> To: Windows System Software Devs Interest List
> Subject: RE: [ntdev] USB mysteries
>
> For the first problem, the timing factor makes me believe that your
> device’s buffer is emptying when you request 64 byte requests. At 900
> kB/s, you are pretty much maxing out the bandwidth of USB 1.1. There is
> a high cost of scheduling a transfer on the bus and completing it. This
> sometimes can actually cause the host software to need to pause the
> schedule all together (thus losing some bandwidth). So, I don’t think
> you will be able to keep up with the device by issuing 64 byte requests,
> no matter how many you pend. The bigger the request, the less the
> overhead will affect you, which is why 128 byte reads works better. I
> don’t think this is a USB stack issue, I think your device is out-pacing
> your read algorithm.
>
Yes, but my problem is different. I understand some data are lost when read this way and I tried it just for test purposes. What I don’t understand is why USB stack completes read IRP with STATUS_SUCCESS, URB status 0 and data length 0. I’d understand if there is an error returned. I’d understand if an USB frame if missed which is usual situation. I have about 6 - 7% data loss at this speed using 64 bytes read requests. Frames are just missing, one read frame has number N (generated by device) and next N + 2. It is expected but why there are success zero data reads? As I said, there are about 3 - 10 such reads per million. I’d like to know what does it mean and if I can expect something like this when using longer requests (I plan to use 64 frames per request i.e. 4096 bytes).

> For the second problem, there is no serialization between control and
> bulk endpoints in the USB stack. Obviously there is some serialization>
> in the host controller, as only one transfer can happen at a time, but
> this is packet serialization, not transfer serialization. So, as soon
> as a packet gets NAK’ed or ACK’ed, the host controller gives the next
> endpoint a shot. There are a lot of protocols that have always had
> reads pending on one endpoint while doing other IO on different
> endpoints. So, my guess is that your device is NAKing the control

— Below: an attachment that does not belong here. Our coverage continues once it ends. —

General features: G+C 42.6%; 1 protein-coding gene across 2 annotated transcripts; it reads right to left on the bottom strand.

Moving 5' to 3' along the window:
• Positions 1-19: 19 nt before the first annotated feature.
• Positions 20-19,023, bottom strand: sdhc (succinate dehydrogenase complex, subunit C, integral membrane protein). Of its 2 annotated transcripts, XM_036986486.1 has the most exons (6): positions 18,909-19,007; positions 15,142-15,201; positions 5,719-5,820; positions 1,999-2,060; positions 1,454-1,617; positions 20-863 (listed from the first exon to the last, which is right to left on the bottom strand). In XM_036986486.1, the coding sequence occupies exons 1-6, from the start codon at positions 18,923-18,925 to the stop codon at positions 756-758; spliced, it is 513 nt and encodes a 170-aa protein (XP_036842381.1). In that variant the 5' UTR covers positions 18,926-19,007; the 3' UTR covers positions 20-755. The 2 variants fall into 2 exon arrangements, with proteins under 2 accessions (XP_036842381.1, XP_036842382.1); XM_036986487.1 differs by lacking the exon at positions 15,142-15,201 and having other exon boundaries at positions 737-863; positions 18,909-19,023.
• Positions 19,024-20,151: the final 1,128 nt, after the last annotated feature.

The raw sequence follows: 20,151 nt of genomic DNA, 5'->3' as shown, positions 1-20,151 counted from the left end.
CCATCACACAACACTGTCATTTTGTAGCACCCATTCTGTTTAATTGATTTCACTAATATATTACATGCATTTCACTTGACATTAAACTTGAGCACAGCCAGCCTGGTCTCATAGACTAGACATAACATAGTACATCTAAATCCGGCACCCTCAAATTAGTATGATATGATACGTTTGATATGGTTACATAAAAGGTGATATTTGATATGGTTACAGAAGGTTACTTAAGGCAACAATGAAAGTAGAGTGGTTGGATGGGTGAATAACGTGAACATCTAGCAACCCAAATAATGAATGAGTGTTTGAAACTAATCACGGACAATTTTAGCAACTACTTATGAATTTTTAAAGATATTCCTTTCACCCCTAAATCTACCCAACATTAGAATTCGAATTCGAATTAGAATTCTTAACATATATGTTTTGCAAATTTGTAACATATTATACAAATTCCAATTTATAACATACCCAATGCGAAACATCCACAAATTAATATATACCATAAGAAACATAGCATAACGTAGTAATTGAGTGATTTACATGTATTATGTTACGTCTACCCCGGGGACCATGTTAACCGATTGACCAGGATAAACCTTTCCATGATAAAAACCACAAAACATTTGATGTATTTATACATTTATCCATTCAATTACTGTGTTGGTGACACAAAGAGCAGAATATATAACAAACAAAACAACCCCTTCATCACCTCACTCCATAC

> transfer.
>
Well, the device is prototype and everything is possible. I can’t check it just now but will try. It is rather hard to believe as it starts to work immediatelly when the first read request is cancelled but maybe device has a problem. I’ll ask hw guys to check.

Anyway, thanks for confirmation it should work as I presumed.

> My recommendation would be to get a USB Bus analyzer and looking at your
> device’s behavior. I think that will illuminate the problem.
>
You’re rigth. I just don’t have USB analyzer here and will try it when possible.

Thanks.

Best regards,

Michal Vodicka
UPEK, Inc.
[xxxxx@upek.com, http:]
>
>
>
>
> —
> Questions? First check the Kernel Driver FAQ at http:
>
> You are currently subscribed to ntdev as: unknown lmsubst tag argument: ‘’
> To unsubscribe send a blank email to xxxxx@lists.osr.com
>
>
> —
> Questions? First check the Kernel Driver FAQ at http://www.osronline.com/article.cfm?id=256
>
> You are currently subscribed to ntdev as: unknown lmsubst tag argument: ‘’
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>
> You are currently subscribed to ntdev as: unknown lmsubst tag argument: ‘’
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></http:></http:>

Michal Vodicka wrote:

Randy,

thanks for you anwers. You evidently believe problems are caused by the device which may or may not be right. Anyway, the only way how to prove or disprove it is using USB analyzer.